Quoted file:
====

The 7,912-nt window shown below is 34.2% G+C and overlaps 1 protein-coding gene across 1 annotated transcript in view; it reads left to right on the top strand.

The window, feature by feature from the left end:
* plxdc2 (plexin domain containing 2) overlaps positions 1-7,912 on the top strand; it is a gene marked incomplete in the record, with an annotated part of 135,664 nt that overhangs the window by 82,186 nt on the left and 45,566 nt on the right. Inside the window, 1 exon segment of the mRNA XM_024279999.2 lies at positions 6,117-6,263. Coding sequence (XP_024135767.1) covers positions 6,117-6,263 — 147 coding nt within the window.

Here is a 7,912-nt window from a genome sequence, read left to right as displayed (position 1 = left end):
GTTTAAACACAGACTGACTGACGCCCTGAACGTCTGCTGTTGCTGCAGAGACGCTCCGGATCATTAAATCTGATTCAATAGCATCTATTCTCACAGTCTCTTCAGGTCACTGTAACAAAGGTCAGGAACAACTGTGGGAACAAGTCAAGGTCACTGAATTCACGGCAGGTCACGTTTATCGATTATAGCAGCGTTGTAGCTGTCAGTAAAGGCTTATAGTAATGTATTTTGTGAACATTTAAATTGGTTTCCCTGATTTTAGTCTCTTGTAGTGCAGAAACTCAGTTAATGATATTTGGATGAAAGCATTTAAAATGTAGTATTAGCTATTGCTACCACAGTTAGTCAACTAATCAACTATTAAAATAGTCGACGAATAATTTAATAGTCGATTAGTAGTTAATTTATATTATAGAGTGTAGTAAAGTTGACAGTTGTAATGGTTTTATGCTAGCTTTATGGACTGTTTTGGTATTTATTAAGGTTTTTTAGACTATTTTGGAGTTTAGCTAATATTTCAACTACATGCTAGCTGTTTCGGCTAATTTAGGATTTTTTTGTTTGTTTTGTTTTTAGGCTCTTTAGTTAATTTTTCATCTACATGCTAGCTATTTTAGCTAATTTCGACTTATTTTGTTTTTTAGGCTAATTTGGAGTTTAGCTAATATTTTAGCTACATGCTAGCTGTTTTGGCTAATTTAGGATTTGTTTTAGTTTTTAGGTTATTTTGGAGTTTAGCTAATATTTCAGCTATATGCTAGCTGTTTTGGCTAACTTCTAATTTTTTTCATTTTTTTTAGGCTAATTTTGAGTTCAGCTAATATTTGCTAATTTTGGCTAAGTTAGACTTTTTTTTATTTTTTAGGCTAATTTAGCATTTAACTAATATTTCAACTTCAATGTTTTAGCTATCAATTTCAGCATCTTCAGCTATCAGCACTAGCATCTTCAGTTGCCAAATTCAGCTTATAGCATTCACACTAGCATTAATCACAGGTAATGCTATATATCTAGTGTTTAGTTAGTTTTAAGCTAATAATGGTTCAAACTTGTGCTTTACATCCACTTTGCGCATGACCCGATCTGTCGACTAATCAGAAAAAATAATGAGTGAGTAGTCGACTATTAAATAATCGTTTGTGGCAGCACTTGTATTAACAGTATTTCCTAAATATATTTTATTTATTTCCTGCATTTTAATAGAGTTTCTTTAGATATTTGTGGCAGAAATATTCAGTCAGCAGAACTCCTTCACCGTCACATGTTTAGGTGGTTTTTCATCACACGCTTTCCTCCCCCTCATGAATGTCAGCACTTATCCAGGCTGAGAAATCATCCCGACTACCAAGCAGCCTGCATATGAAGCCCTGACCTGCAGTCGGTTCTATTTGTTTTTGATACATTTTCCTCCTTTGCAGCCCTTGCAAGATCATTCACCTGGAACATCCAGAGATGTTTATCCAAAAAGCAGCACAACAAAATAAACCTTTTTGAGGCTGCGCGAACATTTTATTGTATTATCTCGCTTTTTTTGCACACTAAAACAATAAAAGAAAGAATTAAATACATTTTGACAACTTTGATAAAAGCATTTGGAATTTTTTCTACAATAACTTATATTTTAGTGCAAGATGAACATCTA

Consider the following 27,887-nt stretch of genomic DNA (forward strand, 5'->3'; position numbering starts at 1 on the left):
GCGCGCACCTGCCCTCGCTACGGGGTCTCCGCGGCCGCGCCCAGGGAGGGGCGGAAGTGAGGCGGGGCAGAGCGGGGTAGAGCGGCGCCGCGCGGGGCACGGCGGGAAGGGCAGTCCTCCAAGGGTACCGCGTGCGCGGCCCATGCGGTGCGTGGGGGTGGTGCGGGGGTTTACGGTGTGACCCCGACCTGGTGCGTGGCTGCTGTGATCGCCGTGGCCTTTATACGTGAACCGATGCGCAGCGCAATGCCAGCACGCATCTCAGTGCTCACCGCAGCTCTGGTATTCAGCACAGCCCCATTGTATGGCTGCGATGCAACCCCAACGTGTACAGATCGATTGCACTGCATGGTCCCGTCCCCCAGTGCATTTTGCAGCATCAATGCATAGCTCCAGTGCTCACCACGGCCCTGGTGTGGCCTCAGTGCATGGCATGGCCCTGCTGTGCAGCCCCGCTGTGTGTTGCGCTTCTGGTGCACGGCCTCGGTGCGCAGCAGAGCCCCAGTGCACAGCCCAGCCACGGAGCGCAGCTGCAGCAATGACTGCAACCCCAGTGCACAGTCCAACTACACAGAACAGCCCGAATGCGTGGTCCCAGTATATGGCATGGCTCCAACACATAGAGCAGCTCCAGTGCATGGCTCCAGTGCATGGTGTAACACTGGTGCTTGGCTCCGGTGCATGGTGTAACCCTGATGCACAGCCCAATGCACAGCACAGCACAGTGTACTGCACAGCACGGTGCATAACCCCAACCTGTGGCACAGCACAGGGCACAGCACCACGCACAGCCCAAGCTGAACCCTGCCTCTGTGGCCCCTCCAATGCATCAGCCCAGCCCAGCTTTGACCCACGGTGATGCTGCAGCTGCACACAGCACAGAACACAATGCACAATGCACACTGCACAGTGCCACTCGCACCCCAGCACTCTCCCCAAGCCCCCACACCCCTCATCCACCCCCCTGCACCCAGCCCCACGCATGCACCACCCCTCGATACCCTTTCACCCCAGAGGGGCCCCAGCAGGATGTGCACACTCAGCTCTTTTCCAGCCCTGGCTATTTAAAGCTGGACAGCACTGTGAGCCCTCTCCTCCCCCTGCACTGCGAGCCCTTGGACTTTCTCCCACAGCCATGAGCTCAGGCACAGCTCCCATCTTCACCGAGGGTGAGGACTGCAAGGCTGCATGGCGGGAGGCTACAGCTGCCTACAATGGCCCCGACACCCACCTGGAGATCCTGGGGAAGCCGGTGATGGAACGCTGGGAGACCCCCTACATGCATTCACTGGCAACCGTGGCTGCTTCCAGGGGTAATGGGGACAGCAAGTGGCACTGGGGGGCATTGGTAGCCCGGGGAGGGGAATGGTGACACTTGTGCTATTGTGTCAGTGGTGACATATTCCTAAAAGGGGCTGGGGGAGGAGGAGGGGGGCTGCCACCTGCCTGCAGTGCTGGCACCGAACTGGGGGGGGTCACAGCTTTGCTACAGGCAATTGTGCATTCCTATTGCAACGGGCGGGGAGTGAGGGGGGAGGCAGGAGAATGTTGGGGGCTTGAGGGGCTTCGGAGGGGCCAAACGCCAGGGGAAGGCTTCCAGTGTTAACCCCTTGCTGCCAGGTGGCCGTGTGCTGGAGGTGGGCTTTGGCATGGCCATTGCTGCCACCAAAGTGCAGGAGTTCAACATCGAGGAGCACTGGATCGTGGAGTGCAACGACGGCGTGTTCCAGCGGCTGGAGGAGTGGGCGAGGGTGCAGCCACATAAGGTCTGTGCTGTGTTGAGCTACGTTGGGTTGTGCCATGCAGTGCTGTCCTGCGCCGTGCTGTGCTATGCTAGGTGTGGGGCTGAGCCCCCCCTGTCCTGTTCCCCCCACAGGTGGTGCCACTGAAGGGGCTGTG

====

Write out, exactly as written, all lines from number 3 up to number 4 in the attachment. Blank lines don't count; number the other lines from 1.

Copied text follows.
* plxdc2 (plexin domain containing 2) overlaps positions 1-7,912 on the top strand; it is a gene marked incomplete in the record, with an annotated part of 135,664 nt that overhangs the window by 82,186 nt on the left and 45,566 nt on the right. Inside the window, 1 exon segment of the mRNA XM_024279999.2 lies at positions 6,117-6,263. Coding sequence (XP_024135767.1) covers positions 6,117-6,263 — 147 coding nt within the window.

Here is a 7,912-nt window from a genome sequence, read left to right as displayed (position 1 = left end):